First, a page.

The wily Saleh skillfully survived the ups and downs of relations with Saudi Arabia despite his resistance to renew the Taif Treaty. He often said that no president of one part of Yemen can finalize the boundary line with the Saudis, as the other part of Yemen will consider that a sell-out. From 1978 until unification in 1990, Saleh was targeted by several assassination attempts that he attributed to Saudi Arabia.

Unification of the two parts of Yemen, a national objective that had been pursued by northern and southern Yemeni leaders for decades, took place in 1990. Saleh became the president; the leader of the South, Ali Salem al-Beidh, became vice president. Unification was opposed by Riyadh, but was supported by Saddam Hussein of Iraq and Moammar Gadhafi of Libya, both of whom were hostile to Saudi Arabia. Relations between the newly unified republic and Saudi Arabia would soon sour even more.

As an accident of history, Saddam invaded Kuwait a few months after Yemeni unification. Saleh chose the side of Saddam, against the protests of most senior Yemeni officials including his vice president, Al-Beidh, whom Salah quickly marginalized to become the sole decider of Yemen’s foreign policy. To Yemen’s misfortune, it was the only Arab member of the UN Security Council at the time, and Saleh instructed his representative to abstain from the vote that authorized the use of military force to liberate Kuwait. Saleh also instructed his government to organize massive demonstrations of solidarity with Iraq. Students were dismissed from schools and civil servants from work and all were instructed to join. Yemen’s actions triggered a massive backlash by Saudi Arabia (and some other Gulf states) that included abolishing the special privilege given to Yemeni migrant workers to work in the kingdom without a sponsor and the summary expulsion of approximately 1 million Yemeni migrant workers who could not liquidate their businesses or sell their assets.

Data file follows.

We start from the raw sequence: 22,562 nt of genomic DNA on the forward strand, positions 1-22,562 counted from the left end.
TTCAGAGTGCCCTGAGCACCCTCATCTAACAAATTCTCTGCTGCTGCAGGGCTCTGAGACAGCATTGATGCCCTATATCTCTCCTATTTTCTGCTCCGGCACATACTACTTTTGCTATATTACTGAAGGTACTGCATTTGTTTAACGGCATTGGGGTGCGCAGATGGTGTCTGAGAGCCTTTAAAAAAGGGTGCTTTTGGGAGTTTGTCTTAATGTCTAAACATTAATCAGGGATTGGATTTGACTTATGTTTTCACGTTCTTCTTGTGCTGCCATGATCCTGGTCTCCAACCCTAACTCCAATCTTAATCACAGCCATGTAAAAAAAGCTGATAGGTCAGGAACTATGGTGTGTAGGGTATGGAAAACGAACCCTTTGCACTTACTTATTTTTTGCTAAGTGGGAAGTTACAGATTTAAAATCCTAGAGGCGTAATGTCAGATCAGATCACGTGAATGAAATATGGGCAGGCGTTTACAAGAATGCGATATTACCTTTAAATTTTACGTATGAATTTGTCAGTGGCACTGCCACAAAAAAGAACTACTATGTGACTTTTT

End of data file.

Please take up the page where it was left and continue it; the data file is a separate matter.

Despite the cooling of relations of 1990-91, Saudi Arabia and Yemen resumed communication on two key issues: finalizing the border; and a Saudi proposal to build a pipeline through eastern Yemen to export Saudi oil, skirting the chokehold of the Strait of Hormuz. Some progress was achieved on both topics. Saleh agreed to start talking about the border and agreed in principle to the pipeline proposal. A point of disagreement was the security arrangements for the pipeline. Saudi Arabia insisted on joint security arrangements and Saleh, citing sovereignty, insisted on Yemen handling all security arrangements.